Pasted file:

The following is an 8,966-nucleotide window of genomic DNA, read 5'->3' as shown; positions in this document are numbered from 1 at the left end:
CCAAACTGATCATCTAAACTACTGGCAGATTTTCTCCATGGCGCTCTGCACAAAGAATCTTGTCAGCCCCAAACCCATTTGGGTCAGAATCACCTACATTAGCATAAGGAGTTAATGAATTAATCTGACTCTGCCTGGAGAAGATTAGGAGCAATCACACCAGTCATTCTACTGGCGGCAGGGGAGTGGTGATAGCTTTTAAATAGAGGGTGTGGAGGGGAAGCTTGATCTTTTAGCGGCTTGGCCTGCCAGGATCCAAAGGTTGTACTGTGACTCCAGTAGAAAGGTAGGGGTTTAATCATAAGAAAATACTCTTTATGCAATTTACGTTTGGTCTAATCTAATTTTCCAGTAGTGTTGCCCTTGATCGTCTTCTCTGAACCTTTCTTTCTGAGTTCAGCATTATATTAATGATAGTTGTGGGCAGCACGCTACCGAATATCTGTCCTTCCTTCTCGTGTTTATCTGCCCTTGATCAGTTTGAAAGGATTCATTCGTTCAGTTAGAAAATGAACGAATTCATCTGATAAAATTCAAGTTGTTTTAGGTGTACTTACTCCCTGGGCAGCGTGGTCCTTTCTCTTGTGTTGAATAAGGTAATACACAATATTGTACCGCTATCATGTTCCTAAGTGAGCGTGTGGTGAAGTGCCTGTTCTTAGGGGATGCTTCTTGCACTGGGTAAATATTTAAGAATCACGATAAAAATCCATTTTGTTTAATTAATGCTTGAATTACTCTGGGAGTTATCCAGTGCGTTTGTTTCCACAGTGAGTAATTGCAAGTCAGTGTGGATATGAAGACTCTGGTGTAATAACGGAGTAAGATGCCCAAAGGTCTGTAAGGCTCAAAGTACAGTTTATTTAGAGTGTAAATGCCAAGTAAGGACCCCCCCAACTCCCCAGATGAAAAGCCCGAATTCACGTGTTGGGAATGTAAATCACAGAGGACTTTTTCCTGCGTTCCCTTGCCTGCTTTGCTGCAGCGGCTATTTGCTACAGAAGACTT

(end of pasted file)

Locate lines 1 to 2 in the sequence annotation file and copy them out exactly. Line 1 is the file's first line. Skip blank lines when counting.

The following is an 8,966-nucleotide window of genomic DNA, read 5'->3' as shown; positions in this document are numbered from 1 at the left end:
CCAAACTGATCATCTAAACTACTGGCAGATTTTCTCCATGGCGCTCTGCACAAAGAATCTTGTCAGCCCCAAACCCATTTGGGTCAGAATCACCTACATTAGCATAAGGAGTTAATGAATTAATCTGACTCTGCCTGGAGAAGATTAGGAGCAATCACACCAGTCATTCTACTGGCGGCAGGGGAGTGGTGATAGCTTTTAAATAGAGGGTGTGGAGGGGAAGCTTGATCTTTTAGCGGCTTGGCCTGCCAGGATCCAAAGGTTGTACTGTGACTCCAGTAGAAAGGTAGGGGTTTAATCATAAGAAAATACTCTTTATGCAATTTACGTTTGGTCTAATCTAATTTTCCAGTAGTGTTGCCCTTGATCGTCTTCTCTGAACCTTTCTTTCTGAGTTCAGCATTATATTAATGATAGTTGTGGGCAGCACGCTACCGAATATCTGTCCTTCCTTCTCGTGTTTATCTGCCCTTGATCAGTTTGAAAGGATTCATTCGTTCAGTTAGAAAATGAACGAATTCATCTGATAAAATTCAAGTTGTTTTAGGTGTACTTACTCCCTGGGCAGCGTGGTCCTTTCTCTTGTGTTGAATAAGGTAATACACAATATTGTACCGCTATCATGTTCCTAAGTGAGCGTGTGGTGAAGTGCCTGTTCTTAGGGGATGCTTCTTGCACTGGGTAAATATTTAAGAATCACGATAAAAATCCATTTTGTTTAATTAATGCTTGAATTACTCTGGGAGTTATCCAGTGCGTTTGTTTCCACAGTGAGTAATTGCAAGTCAGTGTGGATATGAAGACTCTGGTGTAATAACGGAGTAAGATGCCCAAAGGTCTGTAAGGCTCAAAGTACAGTTTATTTAGAGTGTAAATGCCAAGTAAGGACCCCCCCAACTCCCCAGATGAAAAGCCCGAATTCACGTGTTGGGAATGTAAATCACAGAGGACTTTTTCCTGCGTTCCCTTGCCTGCTTTGCTGCAGCGGCTATTTGCTACAGAAGACTT